What is the average American woman’s risk of developing breast cancer during her lifetime?

Based on current incidence rates, 12.4 percent of women born in the United States today will develop breast cancer at some time during their lives (1). This estimate, from the most recent SEER Cancer Statistics Review (a report published annually by the National Cancer Institute’s [NCI] Surveillance, Epidemiology, and End Results [SEER] Program), is based on breast cancer statistics for the years 2007 through 2009.

This estimate means that, if the current incidence rate stays the same, a woman born today has about a 1 in 8 chance of being diagnosed with breast cancer at some time during her life. On the other hand, the chance that she will never have breast cancer is 87.6 percent, or about 7 in 8.

In the 1970s, the lifetime risk of being diagnosed with breast cancer in the United States was just under 10 percent (or about 1 in 10).

The last five annual SEER reports show the following estimates of lifetime risk of breast cancer, all very close to a lifetime risk of 1 in 8:

• 12.7 percent for 2001 through 2003
• 12.3 percent for 2002 through 2004
• 12.0 percent for 2003 through 2005
• 12.1 percent for 2004 through 2006
• 12.4 percent for 2005 through 2007

SEER statisticians expect some variability from year to year. Slight changes, such as the ones observed over the last 5 years, may be explained by a variety of factors, including minor changes in risk factor levels in the population, slight changes in breast cancer screening rates, or just random variability inherent in the data.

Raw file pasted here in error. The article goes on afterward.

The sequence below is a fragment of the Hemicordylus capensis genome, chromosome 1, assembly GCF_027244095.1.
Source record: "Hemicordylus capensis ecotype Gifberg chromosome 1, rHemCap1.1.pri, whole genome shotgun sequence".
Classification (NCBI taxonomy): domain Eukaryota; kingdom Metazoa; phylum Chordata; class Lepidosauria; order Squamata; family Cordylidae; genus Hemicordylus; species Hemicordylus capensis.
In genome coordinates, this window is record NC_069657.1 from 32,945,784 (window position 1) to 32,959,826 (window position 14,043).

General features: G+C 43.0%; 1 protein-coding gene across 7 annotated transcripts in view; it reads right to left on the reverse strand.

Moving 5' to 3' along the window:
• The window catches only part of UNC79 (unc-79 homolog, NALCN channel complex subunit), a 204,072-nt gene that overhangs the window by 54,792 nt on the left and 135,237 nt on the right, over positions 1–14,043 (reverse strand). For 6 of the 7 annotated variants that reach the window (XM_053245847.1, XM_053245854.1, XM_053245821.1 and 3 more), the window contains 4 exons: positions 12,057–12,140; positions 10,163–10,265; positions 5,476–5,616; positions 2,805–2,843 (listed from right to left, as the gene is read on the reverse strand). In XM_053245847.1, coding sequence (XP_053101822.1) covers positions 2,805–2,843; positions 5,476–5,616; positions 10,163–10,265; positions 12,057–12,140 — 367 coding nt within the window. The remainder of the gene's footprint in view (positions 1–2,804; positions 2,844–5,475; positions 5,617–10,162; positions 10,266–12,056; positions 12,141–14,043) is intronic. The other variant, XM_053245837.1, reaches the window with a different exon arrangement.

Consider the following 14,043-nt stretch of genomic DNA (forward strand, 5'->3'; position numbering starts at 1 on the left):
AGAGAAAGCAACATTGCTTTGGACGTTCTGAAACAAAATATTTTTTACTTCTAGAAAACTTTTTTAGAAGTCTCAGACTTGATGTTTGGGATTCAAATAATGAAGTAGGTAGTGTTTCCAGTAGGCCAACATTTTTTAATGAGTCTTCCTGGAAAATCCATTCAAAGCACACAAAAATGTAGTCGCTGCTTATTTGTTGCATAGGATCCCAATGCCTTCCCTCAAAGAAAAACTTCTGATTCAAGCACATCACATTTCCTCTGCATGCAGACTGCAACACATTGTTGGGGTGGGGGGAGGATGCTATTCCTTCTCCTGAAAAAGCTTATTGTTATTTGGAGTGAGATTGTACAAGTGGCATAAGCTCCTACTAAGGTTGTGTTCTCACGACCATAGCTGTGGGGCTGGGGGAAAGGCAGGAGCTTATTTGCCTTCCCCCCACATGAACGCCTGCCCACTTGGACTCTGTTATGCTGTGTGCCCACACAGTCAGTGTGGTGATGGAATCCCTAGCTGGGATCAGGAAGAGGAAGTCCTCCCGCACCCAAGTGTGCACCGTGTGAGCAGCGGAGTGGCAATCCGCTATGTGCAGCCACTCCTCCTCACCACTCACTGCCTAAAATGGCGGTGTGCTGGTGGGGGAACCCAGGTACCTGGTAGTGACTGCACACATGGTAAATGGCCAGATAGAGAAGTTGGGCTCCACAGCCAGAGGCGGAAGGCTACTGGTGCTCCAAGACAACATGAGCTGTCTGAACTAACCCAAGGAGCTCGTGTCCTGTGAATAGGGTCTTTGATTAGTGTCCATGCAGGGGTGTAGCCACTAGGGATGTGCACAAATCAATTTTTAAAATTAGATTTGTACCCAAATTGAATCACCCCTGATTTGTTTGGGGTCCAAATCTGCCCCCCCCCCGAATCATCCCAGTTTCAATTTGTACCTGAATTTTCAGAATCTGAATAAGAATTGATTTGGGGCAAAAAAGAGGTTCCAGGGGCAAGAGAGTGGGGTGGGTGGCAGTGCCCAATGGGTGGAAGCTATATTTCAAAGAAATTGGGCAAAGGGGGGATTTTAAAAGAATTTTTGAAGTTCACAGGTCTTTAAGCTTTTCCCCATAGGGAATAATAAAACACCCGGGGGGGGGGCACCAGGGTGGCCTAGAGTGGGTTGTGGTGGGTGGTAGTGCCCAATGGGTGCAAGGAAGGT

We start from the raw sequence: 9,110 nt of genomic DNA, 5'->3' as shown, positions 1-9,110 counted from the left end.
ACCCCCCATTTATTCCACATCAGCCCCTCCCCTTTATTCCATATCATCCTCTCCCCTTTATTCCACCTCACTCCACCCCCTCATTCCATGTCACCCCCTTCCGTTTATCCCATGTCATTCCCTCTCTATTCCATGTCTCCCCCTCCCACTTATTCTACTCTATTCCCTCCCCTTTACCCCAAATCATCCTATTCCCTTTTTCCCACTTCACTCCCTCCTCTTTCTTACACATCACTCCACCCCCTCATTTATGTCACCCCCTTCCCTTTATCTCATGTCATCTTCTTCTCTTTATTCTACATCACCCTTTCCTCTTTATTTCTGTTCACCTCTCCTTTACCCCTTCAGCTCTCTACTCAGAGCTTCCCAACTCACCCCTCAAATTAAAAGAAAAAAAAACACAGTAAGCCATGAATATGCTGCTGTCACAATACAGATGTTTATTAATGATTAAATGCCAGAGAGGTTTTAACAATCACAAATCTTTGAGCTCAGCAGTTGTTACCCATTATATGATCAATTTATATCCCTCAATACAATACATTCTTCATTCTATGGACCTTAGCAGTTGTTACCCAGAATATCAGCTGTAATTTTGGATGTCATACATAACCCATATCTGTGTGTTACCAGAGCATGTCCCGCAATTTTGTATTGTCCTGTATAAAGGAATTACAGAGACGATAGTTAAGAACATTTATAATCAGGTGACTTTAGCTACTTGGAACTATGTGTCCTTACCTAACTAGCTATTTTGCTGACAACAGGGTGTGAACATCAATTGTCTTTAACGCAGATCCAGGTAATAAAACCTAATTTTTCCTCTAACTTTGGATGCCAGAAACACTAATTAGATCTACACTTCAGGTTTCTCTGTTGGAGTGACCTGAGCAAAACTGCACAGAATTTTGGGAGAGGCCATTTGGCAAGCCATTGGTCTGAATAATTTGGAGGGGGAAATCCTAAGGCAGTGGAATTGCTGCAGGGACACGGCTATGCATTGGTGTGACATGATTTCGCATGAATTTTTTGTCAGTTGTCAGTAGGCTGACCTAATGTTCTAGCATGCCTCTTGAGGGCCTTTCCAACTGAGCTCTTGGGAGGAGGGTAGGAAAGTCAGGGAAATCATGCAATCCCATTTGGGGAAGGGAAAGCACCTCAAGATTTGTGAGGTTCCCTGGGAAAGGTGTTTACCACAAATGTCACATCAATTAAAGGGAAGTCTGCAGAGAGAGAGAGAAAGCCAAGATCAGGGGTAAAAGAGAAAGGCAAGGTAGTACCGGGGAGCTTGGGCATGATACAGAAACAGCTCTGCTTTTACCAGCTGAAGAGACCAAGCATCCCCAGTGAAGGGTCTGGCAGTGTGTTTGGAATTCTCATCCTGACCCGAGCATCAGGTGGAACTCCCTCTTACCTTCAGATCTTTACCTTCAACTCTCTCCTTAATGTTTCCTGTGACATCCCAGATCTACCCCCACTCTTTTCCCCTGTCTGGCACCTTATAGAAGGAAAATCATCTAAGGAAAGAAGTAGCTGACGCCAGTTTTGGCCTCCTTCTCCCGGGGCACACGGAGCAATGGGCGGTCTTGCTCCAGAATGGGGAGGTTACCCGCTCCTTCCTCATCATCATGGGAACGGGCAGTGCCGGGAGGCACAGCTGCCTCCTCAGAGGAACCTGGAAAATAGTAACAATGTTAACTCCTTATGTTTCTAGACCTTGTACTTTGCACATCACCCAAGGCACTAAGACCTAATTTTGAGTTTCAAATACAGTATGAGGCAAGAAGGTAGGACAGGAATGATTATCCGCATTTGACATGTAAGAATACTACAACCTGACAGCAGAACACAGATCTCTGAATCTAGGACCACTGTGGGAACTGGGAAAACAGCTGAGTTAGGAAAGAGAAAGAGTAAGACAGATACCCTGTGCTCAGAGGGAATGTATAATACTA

What is the average American woman’s risk of being diagnosed with breast cancer at different ages?

Many women are more interested in the risk of being diagnosed with breast cancer at specific ages or over specific time periods than in the risk of being diagnosed at some point during their lifetime. Estimates by decade of life are also less affected by changes in incidence and mortality rates than longer-term estimates. The SEER report estimates the risk of developing breast cancer in 10-year age intervals (1). According to the current report, the risk that a woman will be diagnosed with breast cancer during the next 10 years, starting at the following ages, is as follows:

• Age 30 . . . . . . 0.44 percent (or 1 in 227)
• Age 40 . . . . . . 1.47 percent (or 1 in 68)
• Age 50 . . . . . . 2.38 percent (or 1 in 42)
• Age 60 . . . . . . 3.56 percent (or 1 in 28)
• Age 70 . . . . . . 3.82 percent (or 1 in 26)

These probabilities are averages for the whole population. An individual woman’s breast cancer risk may be higher or lower depending on a number of known factors (see Question 3) and on factors that are not yet fully understood. To calculate an individual woman’s estimated risk, health professionals can use the Breast Cancer Risk Assessment Tool.

For more information about risk of breast cancer at specific ages and for specific time periods, see Table 4.18 in the SEER report.